36 Matching Annotations
  1. Jun 2021
  2. May 2021
    1. With some continued clever searching today along with some help from an expert in Elizabethan English, I've found an online version of Robert Copland's (poor) translation from the French, some notes, and a few resources for assisting in reading it for those who need the help.

      The text:

      This is a free text transcription and will be easier to read than the original black-letter Elizabethan English version.

      For those without the background in Elizabethan English, here are a few tips/hints:

      For the more obscure/non-obvious words:

      Finally, keep in mind that the letter "y" can often be a printer's substitution for the English thorn character) Þ, so you'll often see the abbreviations for "the" and as an abbreviation for "that".

      Copland's original English, first printing of Ravenna can be accessed electronically through a paid Proquest account at most universities. It is listed as STC 24112 if you have access to a firewall-free site that lets you look at books on Early English Books Online (EEBO). A photocopy can be obtained through EEBO reprints on Amazon. Unless you've got some reasonable experience with Elizabethan black-latter typography, expect this version to be hard to read. It isn't annotated or modernized.

      @ehcolston I'm curious to hear what the Wilson/Pena text looks like. I'm guessing it's not scholarly. I think Wilson is a recent college grad and is/was a publishing intern at a company in the LA Area. I'm not sure of Pena's background. I suspect it may be a version of the transcribed text I've linked with a modest updating of the middle English which they've self-published on Amazon.

      Of course, given the multiple translations here, if anyone is aware of a more solid translation of the original Latin text into English, do let us know. The careful observer will notice that the Latin version is the longest, the French quite a bit shorter, and the English (Copland) incredibly short, so there appears to be some untranslated material in there somewhere.

    2. I haven't searched all the versions of Peter of Ravenna's name (yet) in all locations, but I recall hearing of an Italian version as well (and it's likely that there was one given its popularity).

      A bit of digging around this morning has uncovered a digital copy of a French translation in the Bibliothèque interuniversitaire de santé (Paris).:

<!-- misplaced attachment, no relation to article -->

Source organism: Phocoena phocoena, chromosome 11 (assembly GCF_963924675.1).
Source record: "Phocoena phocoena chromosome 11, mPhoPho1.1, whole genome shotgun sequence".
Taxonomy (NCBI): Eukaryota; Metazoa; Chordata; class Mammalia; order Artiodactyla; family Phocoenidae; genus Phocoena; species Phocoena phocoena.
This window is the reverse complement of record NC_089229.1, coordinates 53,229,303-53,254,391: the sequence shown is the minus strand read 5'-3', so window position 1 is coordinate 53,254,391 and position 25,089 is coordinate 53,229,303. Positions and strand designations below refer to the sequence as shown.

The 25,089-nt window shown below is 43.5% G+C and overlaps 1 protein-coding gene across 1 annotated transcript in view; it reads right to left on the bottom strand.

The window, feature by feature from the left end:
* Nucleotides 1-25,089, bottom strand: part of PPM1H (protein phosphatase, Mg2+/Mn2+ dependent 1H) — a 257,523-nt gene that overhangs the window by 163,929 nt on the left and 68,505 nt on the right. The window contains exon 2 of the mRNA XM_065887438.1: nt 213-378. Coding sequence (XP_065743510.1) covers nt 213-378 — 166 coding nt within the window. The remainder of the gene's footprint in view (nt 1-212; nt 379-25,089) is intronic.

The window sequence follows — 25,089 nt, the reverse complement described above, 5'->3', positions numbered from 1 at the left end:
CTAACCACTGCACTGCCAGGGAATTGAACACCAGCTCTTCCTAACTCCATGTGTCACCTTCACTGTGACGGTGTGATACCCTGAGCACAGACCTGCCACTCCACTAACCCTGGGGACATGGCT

Given the date and the scant 16 pages, this is likely to be the edition which was the source of Robert Copland's English translation. As the edition doesn't appear to have an author, it's possible that this was the reason that Copland's translation didn't list one either.

      The Latin -> French -> middle English -> modern English route seems an awfully muddy way to go, but without anything else, it may have to suffice for some of us for the moment.

    1. I've found several digital copies in Latin:

      I've come across a recent text The Memory Arts in Renaissance England: A Critical Anthology edited by William E. Engel, Rory Loughnane, and Grant Williams (Cambridge University Press, 2016). (Google books should let you preview most of it, if it helps.) It contains an extended excerpt of about 5 pages of The Phoenix from the opening three chapters of Robert Copland's translation, which they consider weak. They also include a synopsis of the other 9 chapters. Copland apparently didn't acknowledge Ravenna as the original author, not did he supply the name of the French text he purports to translate.

      I've got feelers out to a few classicists to see if anyone has a personal translation from the Latin that they're willing to share.

      As for the size of the text, I know what you mean. I've recently acquired a 1799 edition of Richard Grey's Memoria Technica which is both smaller and denser than I had expected.

      This also reminds me that I've been wanting to re-publish copies of some of the public domain classical memory texts (and/or translations) in modern typesetting/binding as a series. If anyone wants to lend a hand with creating/editing such a thing let me know.

  3. Feb 2021
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  12. Dec 2018
    1. the world fallen under this falling. In a while, I will put on some boots and step out like someone walking in water, and the dog will porpoise through the drifts, and I will shake a laden branch sending a cold shower down on us both. But for now I am a willing prisoner in this house, a sympathizer with the anarchic cause of snow.

      This whole section reminded me of what they would call a baptism of fire, like a ice phoenix we must first bath the world in snow before it can be reborn as something better. Snow is water and water purifies all.

  13. Nov 2018
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